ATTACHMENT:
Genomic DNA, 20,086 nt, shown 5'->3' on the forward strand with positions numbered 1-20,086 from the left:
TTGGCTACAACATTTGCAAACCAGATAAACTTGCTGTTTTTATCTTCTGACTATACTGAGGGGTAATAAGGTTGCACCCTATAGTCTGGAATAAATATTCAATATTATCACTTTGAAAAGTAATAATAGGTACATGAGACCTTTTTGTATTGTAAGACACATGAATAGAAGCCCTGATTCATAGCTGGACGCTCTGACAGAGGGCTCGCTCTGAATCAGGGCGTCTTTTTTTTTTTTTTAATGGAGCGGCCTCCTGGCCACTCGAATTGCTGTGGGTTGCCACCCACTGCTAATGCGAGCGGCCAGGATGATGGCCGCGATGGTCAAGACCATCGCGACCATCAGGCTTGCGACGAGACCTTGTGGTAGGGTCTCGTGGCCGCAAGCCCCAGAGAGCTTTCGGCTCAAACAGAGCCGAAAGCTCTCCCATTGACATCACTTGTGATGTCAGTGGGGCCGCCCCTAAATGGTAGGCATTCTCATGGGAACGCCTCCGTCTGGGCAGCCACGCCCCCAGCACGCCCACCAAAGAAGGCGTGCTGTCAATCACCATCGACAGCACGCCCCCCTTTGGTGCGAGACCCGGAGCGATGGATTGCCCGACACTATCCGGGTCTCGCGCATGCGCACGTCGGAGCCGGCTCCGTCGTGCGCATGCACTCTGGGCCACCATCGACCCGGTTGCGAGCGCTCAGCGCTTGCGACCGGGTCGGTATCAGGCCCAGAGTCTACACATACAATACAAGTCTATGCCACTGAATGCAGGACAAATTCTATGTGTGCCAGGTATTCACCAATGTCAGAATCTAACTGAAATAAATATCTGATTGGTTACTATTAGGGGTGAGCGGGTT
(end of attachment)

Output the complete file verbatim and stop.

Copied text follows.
Genomic DNA, 20,086 nt, shown 5'->3' on the forward strand with positions numbered 1-20,086 from the left:
TTGGCTACAACATTTGCAAACCAGATAAACTTGCTGTTTTTATCTTCTGACTATACTGAGGGGTAATAAGGTTGCACCCTATAGTCTGGAATAAATATTCAATATTATCACTTTGAAAAGTAATAATAGGTACATGAGACCTTTTTGTATTGTAAGACACATGAATAGAAGCCCTGATTCATAGCTGGACGCTCTGACAGAGGGCTCGCTCTGAATCAGGGCGTCTTTTTTTTTTTTTTAATGGAGCGGCCTCCTGGCCACTCGAATTGCTGTGGGTTGCCACCCACTGCTAATGCGAGCGGCCAGGATGATGGCCGCGATGGTCAAGACCATCGCGACCATCAGGCTTGCGACGAGACCTTGTGGTAGGGTCTCGTGGCCGCAAGCCCCAGAGAGCTTTCGGCTCAAACAGAGCCGAAAGCTCTCCCATTGACATCACTTGTGATGTCAGTGGGGCCGCCCCTAAATGGTAGGCATTCTCATGGGAACGCCTCCGTCTGGGCAGCCACGCCCCCAGCACGCCCACCAAAGAAGGCGTGCTGTCAATCACCATCGACAGCACGCCCCCCTTTGGTGCGAGACCCGGAGCGATGGATTGCCCGACACTATCCGGGTCTCGCGCATGCGCACGTCGGAGCCGGCTCCGTCGTGCGCATGCACTCTGGGCCACCATCGACCCGGTTGCGAGCGCTCAGCGCTTGCGACCGGGTCGGTATCAGGCCCAGAGTCTACACATACAATACAAGTCTATGCCACTGAATGCAGGACAAATTCTATGTGTGCCAGGTATTCACCAATGTCAGAATCTAACTGAAATAAATATCTGATTGGTTACTATTAGGGGTGAGCGGGTT